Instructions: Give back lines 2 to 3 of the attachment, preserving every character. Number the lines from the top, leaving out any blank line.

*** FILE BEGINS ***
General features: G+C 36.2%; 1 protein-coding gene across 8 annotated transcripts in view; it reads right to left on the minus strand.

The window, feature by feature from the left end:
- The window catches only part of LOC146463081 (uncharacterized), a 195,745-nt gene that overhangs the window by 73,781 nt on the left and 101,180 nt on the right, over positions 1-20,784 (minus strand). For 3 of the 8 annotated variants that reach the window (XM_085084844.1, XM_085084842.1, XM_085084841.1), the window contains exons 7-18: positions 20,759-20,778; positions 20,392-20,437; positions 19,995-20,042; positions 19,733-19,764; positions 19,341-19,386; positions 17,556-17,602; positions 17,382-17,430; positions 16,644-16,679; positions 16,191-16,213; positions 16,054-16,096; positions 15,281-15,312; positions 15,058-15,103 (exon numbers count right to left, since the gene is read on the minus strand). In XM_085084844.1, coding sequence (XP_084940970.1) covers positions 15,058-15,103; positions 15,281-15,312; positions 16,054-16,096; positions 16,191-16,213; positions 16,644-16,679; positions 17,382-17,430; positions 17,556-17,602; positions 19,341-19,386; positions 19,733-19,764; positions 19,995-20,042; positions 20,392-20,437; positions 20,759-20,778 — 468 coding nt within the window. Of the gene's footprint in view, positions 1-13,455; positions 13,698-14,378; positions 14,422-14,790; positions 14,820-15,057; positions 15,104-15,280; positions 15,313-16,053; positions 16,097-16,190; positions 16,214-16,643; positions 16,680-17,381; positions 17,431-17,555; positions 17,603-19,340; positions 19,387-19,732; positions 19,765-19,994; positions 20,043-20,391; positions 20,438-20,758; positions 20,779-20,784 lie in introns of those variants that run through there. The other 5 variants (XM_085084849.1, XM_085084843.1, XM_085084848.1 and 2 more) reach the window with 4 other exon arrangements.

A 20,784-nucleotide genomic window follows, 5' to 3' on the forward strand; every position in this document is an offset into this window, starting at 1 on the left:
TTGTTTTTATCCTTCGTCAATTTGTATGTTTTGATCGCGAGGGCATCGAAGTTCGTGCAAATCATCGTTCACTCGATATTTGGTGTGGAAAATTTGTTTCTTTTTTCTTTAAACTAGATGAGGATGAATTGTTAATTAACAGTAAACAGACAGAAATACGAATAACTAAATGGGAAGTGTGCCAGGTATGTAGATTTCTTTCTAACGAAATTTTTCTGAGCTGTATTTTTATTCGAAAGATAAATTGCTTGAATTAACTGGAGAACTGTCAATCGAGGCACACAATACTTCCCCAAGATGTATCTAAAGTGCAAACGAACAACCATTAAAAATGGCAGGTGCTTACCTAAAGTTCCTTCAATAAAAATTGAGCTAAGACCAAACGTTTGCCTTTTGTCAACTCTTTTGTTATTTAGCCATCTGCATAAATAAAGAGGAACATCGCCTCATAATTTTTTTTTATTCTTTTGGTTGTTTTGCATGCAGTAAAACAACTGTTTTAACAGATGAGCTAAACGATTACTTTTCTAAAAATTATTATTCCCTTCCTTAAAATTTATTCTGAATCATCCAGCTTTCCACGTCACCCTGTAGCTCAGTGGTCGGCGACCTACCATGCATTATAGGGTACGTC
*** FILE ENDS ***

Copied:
The window, feature by feature from the left end:
- The window catches only part of LOC146463081 (uncharacterized), a 195,745-nt gene that overhangs the window by 73,781 nt on the left and 101,180 nt on the right, over positions 1-20,784 (minus strand). For 3 of the 8 annotated variants that reach the window (XM_085084844.1, XM_085084842.1, XM_085084841.1), the window contains exons 7-18: positions 20,759-20,778; positions 20,392-20,437; positions 19,995-20,042; positions 19,733-19,764; positions 19,341-19,386; positions 17,556-17,602; positions 17,382-17,430; positions 16,644-16,679; positions 16,191-16,213; positions 16,054-16,096; positions 15,281-15,312; positions 15,058-15,103 (exon numbers count right to left, since the gene is read on the minus strand). In XM_085084844.1, coding sequence (XP_084940970.1) covers positions 15,058-15,103; positions 15,281-15,312; positions 16,054-16,096; positions 16,191-16,213; positions 16,644-16,679; positions 17,382-17,430; positions 17,556-17,602; positions 19,341-19,386; positions 19,733-19,764; positions 19,995-20,042; positions 20,392-20,437; positions 20,759-20,778 — 468 coding nt within the window. Of the gene's footprint in view, positions 1-13,455; positions 13,698-14,378; positions 14,422-14,790; positions 14,820-15,057; positions 15,104-15,280; positions 15,313-16,053; positions 16,097-16,190; positions 16,214-16,643; positions 16,680-17,381; positions 17,431-17,555; positions 17,603-19,340; positions 19,387-19,732; positions 19,765-19,994; positions 20,043-20,391; positions 20,438-20,758; positions 20,779-20,784 lie in introns of those variants that run through there. The other 5 variants (XM_085084849.1, XM_085084843.1, XM_085084848.1 and 2 more) reach the window with 4 other exon arrangements.